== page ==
Spectrum sharing matters because communications spectrum is a scarce asset, and demand is growing very fast, both because billions of new Internet access users will come online, and because new Internet apps and devices consume vastly more bandwidth.
Spectrum sharing martters, in large markets, because there is, for example, almost no uncommitted communications spectrum available in the sub-2-GHz range.
Though there is an expectation that much spectrum in millimeter bands (3 GHz to 300 GHz) can be allocated for communications purposes, most of that spectrum will be severely “short range,” and hence best suited for indoor or small cell applications.
Global mobile data traffic grew 69 percent in 2014, and each succeeding mobile generation seems to grow consumption by an order of magnitude, according to Cisco estimates. Long Term Evolution (4G) devices consume an order of magnitude more data than a non-LTE device, for example.
Any smartphone tends to lead to consumption of 37 times the data of a feature phone, according to Cisco. And smartphones are becoming the standard global device. Where today 28 percent of customers use smartphones, that will grow to perhaps 52 percentby 2018.
Use of Internet access plans might reach 84 percent by 2020, according to Ericsson.
You can see where this is going. Younger users text more than they talk, and though today's users 25 and above still talk more than they text, the usage pattern is uniform: younger age cohorts text more than older age cohorts.
So as each age cohort advances, one might predict that texting behavior will grow over time. How much it grows is the only real question.
Users 18 or younger actually"talk" about as much as users 55 to 64. One suspects an awful lot of "voice" activity is of the coordination and collaboration sort, so that younger and mid-life workers might be in work groups that require more coordination than workers 55 to 64.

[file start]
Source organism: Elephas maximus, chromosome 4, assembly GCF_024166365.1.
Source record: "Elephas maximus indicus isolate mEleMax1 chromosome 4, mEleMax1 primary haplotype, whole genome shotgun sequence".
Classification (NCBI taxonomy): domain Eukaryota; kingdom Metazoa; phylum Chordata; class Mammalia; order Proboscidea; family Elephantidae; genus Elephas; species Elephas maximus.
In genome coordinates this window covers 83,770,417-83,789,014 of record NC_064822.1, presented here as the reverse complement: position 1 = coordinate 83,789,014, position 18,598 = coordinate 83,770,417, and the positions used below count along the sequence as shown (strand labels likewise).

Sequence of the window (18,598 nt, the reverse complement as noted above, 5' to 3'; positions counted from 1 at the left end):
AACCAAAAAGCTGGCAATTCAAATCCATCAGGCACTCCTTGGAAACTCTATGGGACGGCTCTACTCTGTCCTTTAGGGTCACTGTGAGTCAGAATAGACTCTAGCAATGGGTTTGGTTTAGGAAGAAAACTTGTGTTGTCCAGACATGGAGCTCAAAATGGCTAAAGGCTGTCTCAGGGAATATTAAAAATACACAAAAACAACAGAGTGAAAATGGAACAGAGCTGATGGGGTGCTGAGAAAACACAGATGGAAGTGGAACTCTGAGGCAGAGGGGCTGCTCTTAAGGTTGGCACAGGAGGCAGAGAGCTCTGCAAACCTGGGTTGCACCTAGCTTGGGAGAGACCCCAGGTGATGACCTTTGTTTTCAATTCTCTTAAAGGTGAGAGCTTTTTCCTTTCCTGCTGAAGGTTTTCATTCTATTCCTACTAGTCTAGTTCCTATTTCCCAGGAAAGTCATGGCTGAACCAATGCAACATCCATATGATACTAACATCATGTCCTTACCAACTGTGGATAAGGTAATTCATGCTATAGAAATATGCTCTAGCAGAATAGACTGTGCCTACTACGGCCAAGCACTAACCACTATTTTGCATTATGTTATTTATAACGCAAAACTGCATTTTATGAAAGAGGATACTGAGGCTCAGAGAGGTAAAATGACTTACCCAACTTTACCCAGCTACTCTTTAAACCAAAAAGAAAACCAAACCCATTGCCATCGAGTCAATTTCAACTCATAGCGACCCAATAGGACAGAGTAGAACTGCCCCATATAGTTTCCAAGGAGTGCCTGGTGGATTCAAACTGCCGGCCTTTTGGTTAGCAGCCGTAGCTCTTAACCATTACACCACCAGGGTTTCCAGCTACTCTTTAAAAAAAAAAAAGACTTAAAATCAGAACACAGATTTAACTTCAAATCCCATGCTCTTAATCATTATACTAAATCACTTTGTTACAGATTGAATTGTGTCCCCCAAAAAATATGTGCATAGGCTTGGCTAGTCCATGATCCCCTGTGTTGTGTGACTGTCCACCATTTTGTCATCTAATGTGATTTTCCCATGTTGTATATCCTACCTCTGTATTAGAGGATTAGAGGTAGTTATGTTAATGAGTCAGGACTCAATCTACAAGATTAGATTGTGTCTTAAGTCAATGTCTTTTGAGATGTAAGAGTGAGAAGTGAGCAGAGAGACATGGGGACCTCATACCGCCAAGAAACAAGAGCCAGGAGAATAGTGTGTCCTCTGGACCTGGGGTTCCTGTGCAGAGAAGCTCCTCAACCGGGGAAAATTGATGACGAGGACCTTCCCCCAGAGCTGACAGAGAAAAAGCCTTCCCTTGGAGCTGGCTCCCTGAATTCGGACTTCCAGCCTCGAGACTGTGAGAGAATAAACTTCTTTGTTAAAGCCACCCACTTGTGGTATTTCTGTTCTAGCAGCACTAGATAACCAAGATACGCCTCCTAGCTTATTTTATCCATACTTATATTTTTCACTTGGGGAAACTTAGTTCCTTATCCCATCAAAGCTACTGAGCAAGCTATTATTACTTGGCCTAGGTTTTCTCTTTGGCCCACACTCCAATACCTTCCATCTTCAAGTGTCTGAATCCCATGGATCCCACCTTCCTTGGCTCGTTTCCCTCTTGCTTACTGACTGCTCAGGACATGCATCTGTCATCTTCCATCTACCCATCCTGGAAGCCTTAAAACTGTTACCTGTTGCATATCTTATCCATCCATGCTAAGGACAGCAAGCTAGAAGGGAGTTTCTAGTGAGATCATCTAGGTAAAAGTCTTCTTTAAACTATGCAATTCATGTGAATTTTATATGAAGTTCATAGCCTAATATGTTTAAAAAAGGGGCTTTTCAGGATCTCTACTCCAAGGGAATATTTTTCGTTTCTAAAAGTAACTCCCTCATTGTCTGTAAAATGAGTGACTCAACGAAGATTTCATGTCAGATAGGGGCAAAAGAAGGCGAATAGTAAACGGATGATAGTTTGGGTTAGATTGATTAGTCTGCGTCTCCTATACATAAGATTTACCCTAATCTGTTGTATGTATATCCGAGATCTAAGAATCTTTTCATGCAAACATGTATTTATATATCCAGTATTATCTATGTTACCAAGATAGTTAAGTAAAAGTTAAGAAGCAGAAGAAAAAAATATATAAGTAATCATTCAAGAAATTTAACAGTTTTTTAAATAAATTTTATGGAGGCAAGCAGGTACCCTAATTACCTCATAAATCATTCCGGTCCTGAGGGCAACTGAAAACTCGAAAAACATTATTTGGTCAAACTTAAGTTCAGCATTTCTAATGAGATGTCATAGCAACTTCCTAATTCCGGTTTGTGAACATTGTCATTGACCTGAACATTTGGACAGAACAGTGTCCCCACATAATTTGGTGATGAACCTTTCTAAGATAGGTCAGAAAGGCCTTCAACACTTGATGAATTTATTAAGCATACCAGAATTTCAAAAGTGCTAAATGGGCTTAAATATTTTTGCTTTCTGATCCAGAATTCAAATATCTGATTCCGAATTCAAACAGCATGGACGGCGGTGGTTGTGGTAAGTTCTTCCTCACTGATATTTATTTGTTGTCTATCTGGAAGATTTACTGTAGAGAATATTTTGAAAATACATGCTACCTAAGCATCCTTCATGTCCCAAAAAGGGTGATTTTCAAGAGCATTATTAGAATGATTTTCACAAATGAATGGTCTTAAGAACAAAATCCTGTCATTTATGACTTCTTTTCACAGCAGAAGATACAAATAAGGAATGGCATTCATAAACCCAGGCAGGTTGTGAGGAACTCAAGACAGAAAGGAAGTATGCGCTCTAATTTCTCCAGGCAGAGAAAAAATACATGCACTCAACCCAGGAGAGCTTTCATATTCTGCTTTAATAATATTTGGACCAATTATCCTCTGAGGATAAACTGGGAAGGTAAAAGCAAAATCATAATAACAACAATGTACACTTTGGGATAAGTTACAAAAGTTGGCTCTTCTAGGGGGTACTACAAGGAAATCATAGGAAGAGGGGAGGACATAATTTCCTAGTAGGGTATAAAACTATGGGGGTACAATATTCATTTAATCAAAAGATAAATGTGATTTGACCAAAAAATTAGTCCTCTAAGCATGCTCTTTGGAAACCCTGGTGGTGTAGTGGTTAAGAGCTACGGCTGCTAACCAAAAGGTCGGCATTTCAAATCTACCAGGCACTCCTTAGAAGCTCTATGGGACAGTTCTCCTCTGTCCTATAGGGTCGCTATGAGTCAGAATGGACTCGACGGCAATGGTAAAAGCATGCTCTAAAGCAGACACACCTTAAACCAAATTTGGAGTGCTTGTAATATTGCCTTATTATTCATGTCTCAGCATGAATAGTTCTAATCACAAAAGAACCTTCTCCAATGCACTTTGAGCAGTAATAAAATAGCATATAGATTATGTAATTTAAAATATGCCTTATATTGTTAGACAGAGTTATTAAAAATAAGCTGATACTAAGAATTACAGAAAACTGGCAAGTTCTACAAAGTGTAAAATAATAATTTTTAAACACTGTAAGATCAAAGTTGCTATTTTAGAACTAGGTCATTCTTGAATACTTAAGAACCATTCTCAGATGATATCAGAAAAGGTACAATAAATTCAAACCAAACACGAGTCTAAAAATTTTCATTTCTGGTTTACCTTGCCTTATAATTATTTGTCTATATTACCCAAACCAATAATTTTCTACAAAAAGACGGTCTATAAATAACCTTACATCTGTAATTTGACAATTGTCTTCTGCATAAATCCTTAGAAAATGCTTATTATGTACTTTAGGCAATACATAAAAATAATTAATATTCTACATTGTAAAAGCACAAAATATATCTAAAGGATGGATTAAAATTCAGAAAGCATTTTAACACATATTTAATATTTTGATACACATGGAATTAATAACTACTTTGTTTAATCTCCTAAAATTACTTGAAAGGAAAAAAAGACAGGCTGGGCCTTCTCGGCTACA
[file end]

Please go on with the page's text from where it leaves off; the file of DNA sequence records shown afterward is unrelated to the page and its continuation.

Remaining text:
Korea Telecom, like Verizon, now sees different strategic value for the fixed network. AT&T likely agrees, up to a point. The stated upside for Korea Telecom fixed transport network capacity upgrades is said to be “home video, mobile broadband, and VIP leased lines.” Consumer video includes support for bandwidth-intensive 4K video formats, but telco upgrades to fiber-to-home or fiber-to-node long have been premised on incremental video entertainment revenues. That is not especially new. Nor would anyone find trunking network support for business and enterprise customers too surprising. What is different is the use of the fixed network as backhaul for mobile broadband. Again, while mobile backhaul always has been key revenue driver for cell tower connections, coming small cell requirements represent a qualitative change. It is one thing to support networks of macrocells. That fiber-to-tower market has been important for many service providers for some years. Up to this point, in the…
easonable people will differ about the value of changing the definition of broadband from time to time. When definitions are changed, though, it becomes more difficult to track progress, even if higher minimum definitions are indirect proof that speeds are increasing, across the board. Three decades ago, in the U.S. market, “broadband” was, by definition, any speed faster than 1.5 Mbps. A decade and a half ago, fiber to the home meant symmetrical 10 Mbps speeds. These days, anything below 25 Mbps is not even “broadband.” Someday, even 100 Mbps might not be considered “broadband.” It just depends on adoption of speeds in the gigabit range, on both fixed and mobile networks. source: Arris